On Wednesday night, September 3, 2014, the recent spate of unseasonable weather took another bizarre turn as a storm front moved from Billings through Dunn and Mercer Counties.
Photos by Stacy Swenson
Large hail from the storm damaged much of Sample Auto’s inventory in Manning, ND.
Hail damaged vehicles at Sample Auto Sales in Manning.
High winds from the storm pulled a barn door off it’s tracks
JP Martin at the National Weather Service in Bismarck estimated that winds gusting to at least 75 mph drove through Grassy Butte, Manning and into northeast McKenzie County. Not officially calling the storm “tornadic”, Martin did verify that extensive hail and wind damage occurred in both Manning and a local farm just a few miles south of Dunn Center. Finally flipping over a large 5th wheel and doing extensive damage to a large Quonset hut at that farm causing minor injuries to a 9 year old girl who was inside the trailer at the time the winds hit. The National Weather Service is reviewing photographs of the damage at this time and coordinating with the Dunn County Emergency Management to determine whether or not a tornado was actually involved. The investigation is expected to be completed soon with interviews of at least one witness remaining who claims to have seen a tornado-like cloud formation in the area during the melee.
At the Dunn County Courthouse in Manning, Emergency Management Director Denise Brew described a chaotic scene when the storm hit both the courthouse and Sample Auto Sales (right next door) simultaneously that night, “I was outside the courthouse responding to emergency weather calls when a piece of hail about the size of a golf ball smacked the ground right in front of me and I high-tailed it inside.” Damages at/near that building were extensive including torn screens on west side of the courthouse, damage to the new County Shop (including portions of its siding, an overhead door and a door window) just south of the courthouse, which is still under construction. A scene of broken tree limbs, leaves and other debris, which is expected to delay completion of the shop project until the contractor’s insurance company can review the damage. It is unknown yet as to whether the courthouse roof is damaged as an inspector has been contacted and the county is “on the list.”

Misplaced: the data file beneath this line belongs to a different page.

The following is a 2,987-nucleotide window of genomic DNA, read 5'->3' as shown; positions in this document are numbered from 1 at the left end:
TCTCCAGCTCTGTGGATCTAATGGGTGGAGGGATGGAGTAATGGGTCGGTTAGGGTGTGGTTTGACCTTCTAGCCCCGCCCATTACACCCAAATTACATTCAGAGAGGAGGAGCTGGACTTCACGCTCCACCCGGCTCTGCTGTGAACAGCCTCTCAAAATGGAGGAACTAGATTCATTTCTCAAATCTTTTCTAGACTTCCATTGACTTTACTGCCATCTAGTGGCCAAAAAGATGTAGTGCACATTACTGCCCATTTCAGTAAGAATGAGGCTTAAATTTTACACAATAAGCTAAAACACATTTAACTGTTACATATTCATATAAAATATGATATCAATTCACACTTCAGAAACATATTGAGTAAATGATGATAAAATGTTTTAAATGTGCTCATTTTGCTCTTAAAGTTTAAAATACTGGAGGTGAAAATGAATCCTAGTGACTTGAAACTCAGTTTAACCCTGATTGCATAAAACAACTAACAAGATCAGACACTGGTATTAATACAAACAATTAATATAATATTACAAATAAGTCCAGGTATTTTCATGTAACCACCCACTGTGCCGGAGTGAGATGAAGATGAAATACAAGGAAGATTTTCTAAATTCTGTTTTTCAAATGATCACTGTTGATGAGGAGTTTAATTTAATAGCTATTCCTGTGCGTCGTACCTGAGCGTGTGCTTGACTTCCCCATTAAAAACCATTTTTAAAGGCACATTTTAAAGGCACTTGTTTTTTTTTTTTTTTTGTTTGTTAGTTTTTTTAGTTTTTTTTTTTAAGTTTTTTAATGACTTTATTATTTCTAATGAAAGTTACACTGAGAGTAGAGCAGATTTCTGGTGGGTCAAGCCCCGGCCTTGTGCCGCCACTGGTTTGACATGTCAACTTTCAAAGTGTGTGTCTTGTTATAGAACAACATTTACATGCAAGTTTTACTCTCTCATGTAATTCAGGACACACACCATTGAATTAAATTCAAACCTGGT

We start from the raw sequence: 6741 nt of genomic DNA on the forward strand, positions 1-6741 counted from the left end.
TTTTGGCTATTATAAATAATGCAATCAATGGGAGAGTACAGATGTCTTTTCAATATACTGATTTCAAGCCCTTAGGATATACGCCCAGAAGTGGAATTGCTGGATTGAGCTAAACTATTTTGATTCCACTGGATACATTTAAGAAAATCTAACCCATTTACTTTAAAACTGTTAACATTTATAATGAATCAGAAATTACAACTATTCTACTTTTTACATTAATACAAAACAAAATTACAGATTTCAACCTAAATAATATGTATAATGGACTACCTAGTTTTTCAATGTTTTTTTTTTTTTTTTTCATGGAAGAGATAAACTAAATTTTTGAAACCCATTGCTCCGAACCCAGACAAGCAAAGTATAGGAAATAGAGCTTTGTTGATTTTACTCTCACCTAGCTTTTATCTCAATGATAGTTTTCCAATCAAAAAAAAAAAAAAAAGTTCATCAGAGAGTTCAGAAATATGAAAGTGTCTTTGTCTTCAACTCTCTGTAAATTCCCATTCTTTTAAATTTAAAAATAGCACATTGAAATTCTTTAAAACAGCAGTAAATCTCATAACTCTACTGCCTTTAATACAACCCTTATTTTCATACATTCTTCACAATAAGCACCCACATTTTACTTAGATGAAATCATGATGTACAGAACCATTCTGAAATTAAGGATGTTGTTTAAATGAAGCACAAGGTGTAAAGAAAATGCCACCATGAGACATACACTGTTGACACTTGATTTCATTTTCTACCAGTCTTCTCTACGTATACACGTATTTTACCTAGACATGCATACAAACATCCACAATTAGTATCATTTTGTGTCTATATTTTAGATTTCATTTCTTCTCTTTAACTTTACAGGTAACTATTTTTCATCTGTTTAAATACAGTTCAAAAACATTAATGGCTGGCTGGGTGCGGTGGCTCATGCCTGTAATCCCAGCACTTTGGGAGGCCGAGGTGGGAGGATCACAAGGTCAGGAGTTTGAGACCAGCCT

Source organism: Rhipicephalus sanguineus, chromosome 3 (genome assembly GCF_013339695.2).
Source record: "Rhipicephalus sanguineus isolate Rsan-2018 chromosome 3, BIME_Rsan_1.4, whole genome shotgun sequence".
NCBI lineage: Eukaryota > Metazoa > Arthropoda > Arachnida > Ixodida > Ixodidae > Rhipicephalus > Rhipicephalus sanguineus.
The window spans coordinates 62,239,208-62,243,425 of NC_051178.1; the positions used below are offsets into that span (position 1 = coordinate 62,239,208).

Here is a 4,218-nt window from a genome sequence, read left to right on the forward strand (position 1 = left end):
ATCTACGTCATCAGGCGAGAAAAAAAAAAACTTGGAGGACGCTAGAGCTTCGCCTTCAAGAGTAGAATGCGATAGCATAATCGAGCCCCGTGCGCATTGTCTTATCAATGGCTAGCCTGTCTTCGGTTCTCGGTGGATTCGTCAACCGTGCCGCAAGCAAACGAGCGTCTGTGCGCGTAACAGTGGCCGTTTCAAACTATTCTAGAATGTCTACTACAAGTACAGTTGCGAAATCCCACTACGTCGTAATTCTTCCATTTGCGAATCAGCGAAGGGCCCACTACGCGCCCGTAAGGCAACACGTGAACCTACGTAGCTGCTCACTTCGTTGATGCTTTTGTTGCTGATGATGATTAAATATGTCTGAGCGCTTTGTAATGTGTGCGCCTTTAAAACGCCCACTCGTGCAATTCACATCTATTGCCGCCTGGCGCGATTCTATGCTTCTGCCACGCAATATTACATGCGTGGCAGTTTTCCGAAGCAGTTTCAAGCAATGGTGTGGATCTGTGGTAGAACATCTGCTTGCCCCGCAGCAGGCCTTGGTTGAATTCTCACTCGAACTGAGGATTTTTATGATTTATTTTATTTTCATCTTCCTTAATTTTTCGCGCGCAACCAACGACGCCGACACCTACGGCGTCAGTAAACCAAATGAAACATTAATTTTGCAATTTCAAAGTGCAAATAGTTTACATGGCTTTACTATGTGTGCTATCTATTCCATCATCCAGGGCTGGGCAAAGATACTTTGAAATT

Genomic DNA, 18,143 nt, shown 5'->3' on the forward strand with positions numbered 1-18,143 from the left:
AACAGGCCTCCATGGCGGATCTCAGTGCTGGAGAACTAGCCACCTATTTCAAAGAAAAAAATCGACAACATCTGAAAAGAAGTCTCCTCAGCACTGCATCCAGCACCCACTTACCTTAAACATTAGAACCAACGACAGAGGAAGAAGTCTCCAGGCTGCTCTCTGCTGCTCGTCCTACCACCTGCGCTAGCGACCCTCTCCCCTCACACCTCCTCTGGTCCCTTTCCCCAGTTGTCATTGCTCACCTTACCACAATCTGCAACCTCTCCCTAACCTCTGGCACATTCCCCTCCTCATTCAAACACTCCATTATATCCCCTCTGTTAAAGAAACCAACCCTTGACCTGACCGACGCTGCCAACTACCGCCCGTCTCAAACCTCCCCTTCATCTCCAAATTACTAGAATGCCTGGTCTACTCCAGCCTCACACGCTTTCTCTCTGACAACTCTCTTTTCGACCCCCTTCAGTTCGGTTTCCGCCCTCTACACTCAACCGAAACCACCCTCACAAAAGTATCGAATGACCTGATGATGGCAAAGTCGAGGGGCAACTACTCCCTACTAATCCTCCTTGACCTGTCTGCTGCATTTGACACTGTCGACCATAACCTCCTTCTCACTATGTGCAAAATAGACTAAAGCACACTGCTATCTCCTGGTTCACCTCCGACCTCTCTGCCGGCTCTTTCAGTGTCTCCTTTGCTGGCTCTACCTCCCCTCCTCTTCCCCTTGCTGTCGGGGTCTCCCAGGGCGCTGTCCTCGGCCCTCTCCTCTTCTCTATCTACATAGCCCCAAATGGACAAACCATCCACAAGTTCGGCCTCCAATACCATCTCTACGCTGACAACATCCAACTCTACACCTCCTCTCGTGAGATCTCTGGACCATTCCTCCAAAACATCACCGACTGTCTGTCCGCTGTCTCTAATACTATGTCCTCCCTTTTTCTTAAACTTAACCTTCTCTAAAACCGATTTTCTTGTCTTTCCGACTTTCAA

Sheriff Clay Coker and Auditor Tracy Dolezal also reported damage to at least 8 county vehicles parked at the courthouse and which were either assigned to Road & Bridge or, a general-purpose vehicle. Broken windshields, windows and extensive hail damage (similar to that experienced by the automobile dealership next door) required the county’s vehicles to be removed and stored awaiting their own insurance adjuster. Auditor Tracey Dolezal described hail damage to all of the vehicles that “looked like someone took a large hammer to them” and Brew said, “the hail looked to be between the size of a golf ball and a small baseball” as the storm raged. Pieces of hail the size of a racquetball were still visible at 10 AM the next morning lying on the ground in Manning. Costs to repair the damages will run into the thousands since the vehicles are almost certainly a total loss.
The worst hail storm that courthouse employees could remember for over a decade and, no one could ever remember hailstones as big as those that pelted Manning. Leaving many county residents to wonder what will happen next as the volatile, local weather continues into the fall. Sheriff Coker accepted his department’s latest 9-1-1 calls during the storm, in the seemingly unending string of weather barrages, with stoic, understated panache, “Just another part of the job. It’s all about public safety and, my guys and I just take it as it comes.”